Do you know the idea in the judicial system, that a person is innocent until proven guilty?

Being friendly assumes that life, reality, the universe — it is innocent until proven guilty.

It means assuming the people you meet today — they are innocent until proven guilty.

Be friendly, unless you are given true cause not to be.

You are also innocent.  And, in truth, nothing you have done or will do will make you guilty in the eyes of a loving reality.  You will never be “condemned for your sins.”  But that is another matter.

For now, just be friendly.

Friendly people generally find that life is friendly in return.

So if you are finding life to be unfriendly, perhaps look at how you might be friendlier.

Start with yourself.  Make friends with yourself.  The rest will follow.



stop trying so hard

Today we ask you to stop trying so hard.

Don’t try so hard.

What does this mean?

Modern society is obsessed with achievement, with status, with perfection.  People are expected to constantly push themselves, to be super-people.  Super-workers, supermoms, super-athletes.  You must be super, and superior.  You must be rich, prize-winning, and have children who excel in school and sports.  And this is just in order to feel okay about yourselves — to feel like you are worth something.

No wonder so many people are miserable, anxious, and depressed.

For this superiority must be continually worked for, struggled for, fought for.  Drop your vigilance for a moment and you may lose, fall behind, fail.  If a child does not get into the right kindergarten, he will not be on the proper track for a prestigious college!

This is madness.  This is a very crazy way to live and think.

Really it is nothing new.  In earlier times, people used to beat themselves because they were afraid of not being good enough to get into Heaven.  They used to beat their children, too, to make sure they were moral, virtuous, and perfect before the eyes of their God.  To make sure that this God would not judge them and find them wanting.  Of course, they lived in constant fear.  One immoral thought, and they would burn in Hell!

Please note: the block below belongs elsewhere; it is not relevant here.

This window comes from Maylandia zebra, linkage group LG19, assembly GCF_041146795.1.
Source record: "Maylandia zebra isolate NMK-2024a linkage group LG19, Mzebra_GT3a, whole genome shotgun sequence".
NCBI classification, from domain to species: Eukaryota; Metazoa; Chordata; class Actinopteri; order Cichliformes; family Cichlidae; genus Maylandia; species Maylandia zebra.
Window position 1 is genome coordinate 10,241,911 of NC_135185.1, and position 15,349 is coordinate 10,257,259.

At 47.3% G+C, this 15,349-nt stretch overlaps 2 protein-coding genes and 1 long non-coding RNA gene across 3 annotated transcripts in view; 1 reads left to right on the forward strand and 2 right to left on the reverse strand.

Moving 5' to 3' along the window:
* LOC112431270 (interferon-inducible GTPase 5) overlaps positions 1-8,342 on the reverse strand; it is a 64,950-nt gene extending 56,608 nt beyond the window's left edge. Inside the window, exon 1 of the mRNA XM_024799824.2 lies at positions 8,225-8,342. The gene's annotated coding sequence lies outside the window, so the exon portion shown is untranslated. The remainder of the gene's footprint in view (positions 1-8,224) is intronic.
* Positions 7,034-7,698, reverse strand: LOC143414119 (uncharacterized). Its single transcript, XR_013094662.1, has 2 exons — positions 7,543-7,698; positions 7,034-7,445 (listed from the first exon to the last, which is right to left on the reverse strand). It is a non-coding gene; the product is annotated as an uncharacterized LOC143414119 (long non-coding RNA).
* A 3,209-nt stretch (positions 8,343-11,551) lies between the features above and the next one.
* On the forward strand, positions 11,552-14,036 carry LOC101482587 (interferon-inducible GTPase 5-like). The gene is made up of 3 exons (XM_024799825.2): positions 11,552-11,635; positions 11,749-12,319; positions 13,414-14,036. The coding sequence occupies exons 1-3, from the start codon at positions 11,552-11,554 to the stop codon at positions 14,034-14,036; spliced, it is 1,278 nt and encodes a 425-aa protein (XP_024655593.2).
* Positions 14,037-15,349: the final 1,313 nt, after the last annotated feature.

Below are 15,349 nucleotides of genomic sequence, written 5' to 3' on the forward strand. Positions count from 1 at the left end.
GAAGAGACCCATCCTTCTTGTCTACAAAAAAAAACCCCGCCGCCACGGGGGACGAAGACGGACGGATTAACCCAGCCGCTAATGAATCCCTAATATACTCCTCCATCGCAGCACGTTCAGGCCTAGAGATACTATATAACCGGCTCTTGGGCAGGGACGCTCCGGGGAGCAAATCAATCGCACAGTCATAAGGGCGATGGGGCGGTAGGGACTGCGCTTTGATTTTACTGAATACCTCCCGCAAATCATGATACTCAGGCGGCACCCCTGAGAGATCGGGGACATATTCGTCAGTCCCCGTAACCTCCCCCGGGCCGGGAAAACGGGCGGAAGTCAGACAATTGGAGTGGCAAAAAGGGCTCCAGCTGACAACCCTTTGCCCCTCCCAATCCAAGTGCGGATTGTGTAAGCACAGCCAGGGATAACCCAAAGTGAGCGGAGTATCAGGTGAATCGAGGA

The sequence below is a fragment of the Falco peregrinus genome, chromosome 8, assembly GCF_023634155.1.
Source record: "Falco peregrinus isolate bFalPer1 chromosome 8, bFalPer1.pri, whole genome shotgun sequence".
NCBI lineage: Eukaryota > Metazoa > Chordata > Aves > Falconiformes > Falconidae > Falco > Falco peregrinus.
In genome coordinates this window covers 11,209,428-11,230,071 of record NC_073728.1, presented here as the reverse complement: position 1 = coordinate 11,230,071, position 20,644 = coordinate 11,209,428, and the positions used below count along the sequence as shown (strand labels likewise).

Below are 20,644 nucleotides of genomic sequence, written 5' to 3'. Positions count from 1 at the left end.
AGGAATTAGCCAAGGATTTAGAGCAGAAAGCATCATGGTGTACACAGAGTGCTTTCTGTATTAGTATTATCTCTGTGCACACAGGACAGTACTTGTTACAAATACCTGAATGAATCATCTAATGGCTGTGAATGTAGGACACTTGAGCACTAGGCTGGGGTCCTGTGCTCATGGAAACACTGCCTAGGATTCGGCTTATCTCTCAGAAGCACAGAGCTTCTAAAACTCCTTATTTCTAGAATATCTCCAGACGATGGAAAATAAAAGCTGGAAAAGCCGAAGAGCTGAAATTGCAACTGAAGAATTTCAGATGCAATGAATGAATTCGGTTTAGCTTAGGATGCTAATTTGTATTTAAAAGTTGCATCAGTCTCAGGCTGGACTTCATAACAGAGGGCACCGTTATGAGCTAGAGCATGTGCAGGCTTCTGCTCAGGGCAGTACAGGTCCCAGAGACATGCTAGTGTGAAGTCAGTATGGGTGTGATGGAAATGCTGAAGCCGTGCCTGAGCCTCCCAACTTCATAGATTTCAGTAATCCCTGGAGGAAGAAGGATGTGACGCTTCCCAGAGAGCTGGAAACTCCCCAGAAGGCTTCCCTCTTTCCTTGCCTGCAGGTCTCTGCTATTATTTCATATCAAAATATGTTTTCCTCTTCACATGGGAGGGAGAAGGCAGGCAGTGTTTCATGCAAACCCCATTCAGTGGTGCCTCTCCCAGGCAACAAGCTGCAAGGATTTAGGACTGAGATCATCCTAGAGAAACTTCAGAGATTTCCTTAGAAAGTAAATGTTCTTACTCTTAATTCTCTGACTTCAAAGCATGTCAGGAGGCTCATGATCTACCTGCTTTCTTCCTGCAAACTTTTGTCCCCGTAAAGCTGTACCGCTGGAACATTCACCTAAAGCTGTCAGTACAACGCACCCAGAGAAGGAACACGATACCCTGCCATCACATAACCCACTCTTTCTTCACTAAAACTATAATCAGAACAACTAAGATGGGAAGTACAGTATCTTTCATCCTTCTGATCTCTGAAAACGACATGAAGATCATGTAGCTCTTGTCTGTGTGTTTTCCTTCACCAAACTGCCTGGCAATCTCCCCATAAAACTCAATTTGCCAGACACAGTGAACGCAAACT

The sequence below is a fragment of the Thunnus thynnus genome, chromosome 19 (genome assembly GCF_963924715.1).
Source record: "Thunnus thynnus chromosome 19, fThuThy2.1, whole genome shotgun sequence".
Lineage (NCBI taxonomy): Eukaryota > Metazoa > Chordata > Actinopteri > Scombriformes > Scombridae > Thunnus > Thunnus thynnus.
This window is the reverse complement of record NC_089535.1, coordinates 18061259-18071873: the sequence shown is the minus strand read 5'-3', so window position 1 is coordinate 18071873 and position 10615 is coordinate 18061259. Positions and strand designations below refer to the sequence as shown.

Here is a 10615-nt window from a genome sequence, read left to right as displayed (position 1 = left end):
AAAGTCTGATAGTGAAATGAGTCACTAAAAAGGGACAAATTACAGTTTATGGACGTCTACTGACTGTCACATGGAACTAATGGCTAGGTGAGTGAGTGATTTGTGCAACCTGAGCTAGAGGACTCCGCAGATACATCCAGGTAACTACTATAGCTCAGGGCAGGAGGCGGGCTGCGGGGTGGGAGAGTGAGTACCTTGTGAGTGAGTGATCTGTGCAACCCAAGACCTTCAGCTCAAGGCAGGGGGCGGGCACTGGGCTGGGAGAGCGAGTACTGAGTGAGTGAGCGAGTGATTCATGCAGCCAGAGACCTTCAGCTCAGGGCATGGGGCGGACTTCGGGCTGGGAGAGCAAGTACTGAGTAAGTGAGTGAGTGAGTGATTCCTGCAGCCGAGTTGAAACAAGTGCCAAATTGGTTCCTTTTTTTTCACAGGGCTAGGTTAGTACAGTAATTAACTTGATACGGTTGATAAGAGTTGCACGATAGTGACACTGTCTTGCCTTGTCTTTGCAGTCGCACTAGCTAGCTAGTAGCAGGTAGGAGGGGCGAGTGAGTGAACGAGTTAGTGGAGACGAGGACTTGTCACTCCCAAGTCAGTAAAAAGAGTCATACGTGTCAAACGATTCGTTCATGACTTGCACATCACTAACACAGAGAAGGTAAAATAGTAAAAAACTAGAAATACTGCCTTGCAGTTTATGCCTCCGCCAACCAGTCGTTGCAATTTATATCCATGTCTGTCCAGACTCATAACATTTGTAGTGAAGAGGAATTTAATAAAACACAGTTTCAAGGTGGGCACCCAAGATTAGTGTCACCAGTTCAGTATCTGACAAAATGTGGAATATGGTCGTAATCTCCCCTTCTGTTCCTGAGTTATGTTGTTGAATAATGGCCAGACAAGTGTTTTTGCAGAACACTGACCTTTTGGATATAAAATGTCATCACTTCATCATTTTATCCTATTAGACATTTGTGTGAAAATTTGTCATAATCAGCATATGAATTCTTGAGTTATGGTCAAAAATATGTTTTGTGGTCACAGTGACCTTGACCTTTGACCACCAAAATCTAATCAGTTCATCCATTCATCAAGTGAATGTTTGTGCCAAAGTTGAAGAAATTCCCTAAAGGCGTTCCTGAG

“Enlightened” modern people would rightly consider this behavior crazy, but they do the same thing.  Only now it is about status and achievement.  They must make sure they are members of the rich and successful elite, and make sure their children do the same.

So all day long everyone is trying very hard.  Trying very hard to be perfect, to be the best at whatever it is they’re doing.

This takes many forms.  It is easy to look back on the stereotypical “perfect mother and wife” of the 1950’s in America, and see how restrictive that role was, how backwards.  But modern “liberated” women are slaves to a perfect image in other ways, just as insidious.

Stop trying so hard.

It’s sacrilegious to say, isn’t it?  

Don’t try so hard.

In a culture where you are constantly exhorted to try as hard as you can, go the extra mile, punish yourself to make the win and be better than the rest.

It’s a bit subversive, isn’t it?  To say “Don’t try so hard.”  “Stop trying so hard.”

Don’t try so hard.

Stop trying so hard.

Have you ever had the experience of releasing the need to get something that you’ve really wanted?  Of letting go of the need to get that thing?  Only to wind up getting it?

There is a reason for this.

When you are desperate for something, you are tense and nervous.  And this creates an energetic block that actually repels the thing you want so desperately.

This is very obvious in romantic pursuits.  When someone exudes an air of desperation, of nervous tension, is he or she particularly attractive?